4. Offer additional incentives to get even more permission from the consumer
  5. Over time, leverage the permission to change consumer behavior towards profits

There are many ways to begin this process, but they have to fit the firm, its products, and most importantly provide value that the prospect actually deems valuable. Equally, this style of marketing targets specific individuals who express interest in the firm and its initial offerings- instead of trying to send out messages unsolicited. Permission marketing also re-frames the scarcity of time as a means to provide customers with marketing that values that same resource. In this manner, potential customers adopt a brand into their lives towards which cultivates a relationship that works for both parties.

The marketer gains a loyal, receptive customer, and the customer actually gets something of value in return for their voluntary adoption of said marketing materials.

The costs of executing this style of marketing on a large-scale may not make the most sense for firms that pursue low-cost, mass-market strategies (the target market is simply too diverse). However, niche-market focused firms with a differentiated strategy may find added value here. Niche-markets may tend to be smaller in scope and may contain a target market with quite similar psychographic traits making them particularly receptive to certain marketing material designed for them. This strategy also opens up firms to explore more aspects of online marketing- especially in regards to social media where people already are, and where people gain more value in relation to the volume of users on a given social media platform. In Part 3 of this blog series, I will examine how a select social media platform is suitable for permission marketing.

Note: Material for this post makes reference to Seth Godin’s 1999 book, “Permission Marketing”, and is available free in exchange for providing an email address here: http://www.sethgodin.com/permission/

And, to see how personal online targeting can be visit: https://www.washingtonpost.com/news/the-intersect/wp/2016/08/19/98-personal-data-points-that-facebook-uses-to-target-ads-to-you/

 

 

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Part 1: On Clutter and Problems Facing Marketers

The above picture depicts a place many people choose to vacation- a decision that requires a lot of money, time (to search and take away from work), and effort to arrive at. During their search for a good deal, a given person may come into contact with thousands of marketing materials and efforts that pursue their clicks and dollars with an algorithmic voracity imperceptible to the would-be vacationer. And the searcher tries quite hard to ignore them or hold on to their apprehension.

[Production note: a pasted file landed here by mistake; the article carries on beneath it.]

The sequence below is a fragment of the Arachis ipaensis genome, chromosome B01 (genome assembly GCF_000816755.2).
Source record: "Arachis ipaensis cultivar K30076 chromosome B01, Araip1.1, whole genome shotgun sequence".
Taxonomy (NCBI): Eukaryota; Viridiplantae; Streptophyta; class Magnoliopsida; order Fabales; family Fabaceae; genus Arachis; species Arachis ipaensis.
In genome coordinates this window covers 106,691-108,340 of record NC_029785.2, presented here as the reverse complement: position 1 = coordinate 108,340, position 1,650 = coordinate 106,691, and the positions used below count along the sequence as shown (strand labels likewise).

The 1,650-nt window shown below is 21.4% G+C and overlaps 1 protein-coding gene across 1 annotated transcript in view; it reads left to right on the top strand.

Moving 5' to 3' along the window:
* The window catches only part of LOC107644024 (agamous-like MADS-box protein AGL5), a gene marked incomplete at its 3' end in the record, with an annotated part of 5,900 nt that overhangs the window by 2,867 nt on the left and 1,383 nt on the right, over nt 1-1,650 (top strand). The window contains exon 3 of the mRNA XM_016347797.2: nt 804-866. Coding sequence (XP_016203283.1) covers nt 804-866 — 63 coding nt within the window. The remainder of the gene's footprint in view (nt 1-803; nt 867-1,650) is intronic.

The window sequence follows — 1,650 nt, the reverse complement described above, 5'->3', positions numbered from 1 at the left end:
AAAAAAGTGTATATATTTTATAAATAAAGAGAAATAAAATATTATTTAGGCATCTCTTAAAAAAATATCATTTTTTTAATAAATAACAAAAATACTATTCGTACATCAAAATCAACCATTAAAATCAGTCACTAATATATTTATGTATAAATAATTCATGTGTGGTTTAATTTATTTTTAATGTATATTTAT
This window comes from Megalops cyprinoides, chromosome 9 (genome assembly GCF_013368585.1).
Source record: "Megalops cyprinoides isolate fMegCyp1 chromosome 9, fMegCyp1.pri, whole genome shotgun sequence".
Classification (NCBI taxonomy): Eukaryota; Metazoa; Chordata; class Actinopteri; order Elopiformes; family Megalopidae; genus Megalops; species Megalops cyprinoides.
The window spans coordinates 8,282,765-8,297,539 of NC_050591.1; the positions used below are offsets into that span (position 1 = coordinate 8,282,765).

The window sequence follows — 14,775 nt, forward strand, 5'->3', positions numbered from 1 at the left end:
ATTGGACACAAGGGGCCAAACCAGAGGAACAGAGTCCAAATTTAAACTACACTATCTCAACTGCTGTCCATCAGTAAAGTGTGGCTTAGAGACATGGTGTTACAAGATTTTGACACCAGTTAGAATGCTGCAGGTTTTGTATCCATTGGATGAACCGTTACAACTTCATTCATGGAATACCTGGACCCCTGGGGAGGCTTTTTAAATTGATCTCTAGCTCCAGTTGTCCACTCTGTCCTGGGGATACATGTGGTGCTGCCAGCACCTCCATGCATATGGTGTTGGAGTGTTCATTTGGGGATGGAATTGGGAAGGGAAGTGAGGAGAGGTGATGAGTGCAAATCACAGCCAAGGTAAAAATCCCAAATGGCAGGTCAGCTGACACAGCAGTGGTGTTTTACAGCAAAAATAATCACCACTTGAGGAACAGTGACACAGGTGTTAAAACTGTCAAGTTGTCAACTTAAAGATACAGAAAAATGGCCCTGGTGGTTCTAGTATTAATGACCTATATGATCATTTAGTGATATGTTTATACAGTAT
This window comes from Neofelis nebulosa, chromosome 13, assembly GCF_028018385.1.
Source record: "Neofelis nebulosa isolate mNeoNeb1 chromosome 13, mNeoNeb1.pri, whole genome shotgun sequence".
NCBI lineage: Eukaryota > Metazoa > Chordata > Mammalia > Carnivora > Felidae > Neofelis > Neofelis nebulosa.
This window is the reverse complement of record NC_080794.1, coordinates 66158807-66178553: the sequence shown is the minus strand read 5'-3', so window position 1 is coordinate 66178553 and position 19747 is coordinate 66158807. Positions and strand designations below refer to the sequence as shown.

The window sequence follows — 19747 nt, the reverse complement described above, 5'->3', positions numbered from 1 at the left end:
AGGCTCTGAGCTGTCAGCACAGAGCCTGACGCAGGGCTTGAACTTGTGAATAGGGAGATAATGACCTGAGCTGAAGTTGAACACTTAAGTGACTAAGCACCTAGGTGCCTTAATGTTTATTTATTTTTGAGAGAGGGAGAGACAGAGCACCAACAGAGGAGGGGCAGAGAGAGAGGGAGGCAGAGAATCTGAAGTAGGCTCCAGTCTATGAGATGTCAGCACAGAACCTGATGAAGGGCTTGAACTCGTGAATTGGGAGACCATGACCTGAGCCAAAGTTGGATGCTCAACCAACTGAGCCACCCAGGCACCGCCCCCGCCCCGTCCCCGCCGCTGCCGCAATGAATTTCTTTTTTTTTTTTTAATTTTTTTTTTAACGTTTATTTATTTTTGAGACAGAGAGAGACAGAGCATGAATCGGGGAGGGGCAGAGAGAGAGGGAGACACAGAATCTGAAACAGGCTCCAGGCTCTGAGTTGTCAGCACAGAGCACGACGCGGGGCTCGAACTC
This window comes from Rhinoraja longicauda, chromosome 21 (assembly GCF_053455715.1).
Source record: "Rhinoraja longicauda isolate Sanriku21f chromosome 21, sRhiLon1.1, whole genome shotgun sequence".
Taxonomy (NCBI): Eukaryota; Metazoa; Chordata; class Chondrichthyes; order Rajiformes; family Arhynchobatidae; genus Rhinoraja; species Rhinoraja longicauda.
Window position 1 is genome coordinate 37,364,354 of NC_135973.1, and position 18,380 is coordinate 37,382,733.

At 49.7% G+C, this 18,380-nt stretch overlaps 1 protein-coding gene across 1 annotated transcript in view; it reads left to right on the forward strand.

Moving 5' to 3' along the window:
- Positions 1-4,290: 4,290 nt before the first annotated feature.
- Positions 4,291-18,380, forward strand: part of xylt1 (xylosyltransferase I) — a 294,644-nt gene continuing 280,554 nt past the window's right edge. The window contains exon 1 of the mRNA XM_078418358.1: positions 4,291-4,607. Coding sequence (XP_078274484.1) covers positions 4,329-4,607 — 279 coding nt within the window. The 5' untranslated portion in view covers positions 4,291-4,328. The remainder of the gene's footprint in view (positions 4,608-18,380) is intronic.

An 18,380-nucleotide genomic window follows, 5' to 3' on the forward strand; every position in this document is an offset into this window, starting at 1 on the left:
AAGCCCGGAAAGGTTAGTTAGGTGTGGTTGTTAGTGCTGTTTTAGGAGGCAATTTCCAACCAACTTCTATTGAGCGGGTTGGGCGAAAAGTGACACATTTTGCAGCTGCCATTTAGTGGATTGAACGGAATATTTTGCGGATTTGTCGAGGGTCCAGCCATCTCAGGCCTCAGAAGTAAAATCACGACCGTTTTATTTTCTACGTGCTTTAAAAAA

Who can blame them? Their eyes have been trained to brush past banner ads and anything on Google’s search page that says “Ad” in front of it. And if the would-be vacationer is really savvy they already have AdBlock and clear their browser’s cookies on a regular basis.

Placing ads and sending out spam will definitely get any message where it needs to go. However, getting someone to pay attention , to listen, and to act is where marketers must work to improve their messages- especially online. The struggle for a public’s mindshare (and dollars) introduces many challenges to the modern marketer: AdBlock software, lower television viewership, and overall clutter create hurdles that must be overcome on a regular basis. Advertisements trip over themselves in their pursuit of being seen- slogans and taglines breathlessly repeating themselves before someone changes the channel or clicks “skip ad”. These gasps for attention rarely affect people on a deep, complex level, but they have some essence of value in regards to acting as buzzing reminders that we shut-off almost as fast as we shut-off our wake-up alarms in the morning.

Speaking of time, an individual’s time is another resource marketers are in a free-for-all competition for. On top of firms in the same industry, marketers must compete against all entities taking up a person’s time. This means marketers compete against the important parts of life such as friends, family, and work (for some). And the more time a marketer tries to get from someone the more critical (and sometimes costly) the potential customer becomes as their personal time is invaded.

This issue gets exacerbated when the messages interrupting us appear to have little value to us on a personal level or are just not at all relevant to your current needs or wants. In an online context, marketers are able to send their messages to people whose online behavior or search history indicates an interest in a given firm’s offerings. However, AdBlock and active cookie deletion makes this style of targeting less effective than it sounds on paper.

So, with all those factors stacked against marketers and the messages they so dearly wish to spread- what can marketers do to be more effective? Well they can keep doing what they are doing and adapt their strategy in relation to how purchase behaviors change and chasing after the largest volumes of eyes (which isn’t entirely terrible- this just may not work for everyone). Or they can try a different approach, something called “permission marketing”, which will be elaborated on in Part 2 of my blog.

To see just how far North Americans go to block and avoid online tracking visit: http://www.pewinternet.org/2013/09/05/anonymity-privacy-and-security-online/

And, to learn more about how marketing is changing in conjunction with consumer behavior and new technology visit: http://mediaplant.net/Content/reports/Dollars,%20Bits,%20and%20Atoms%20A%20Roadmap%20to%20the%20Future%20of%20Marketing.pdf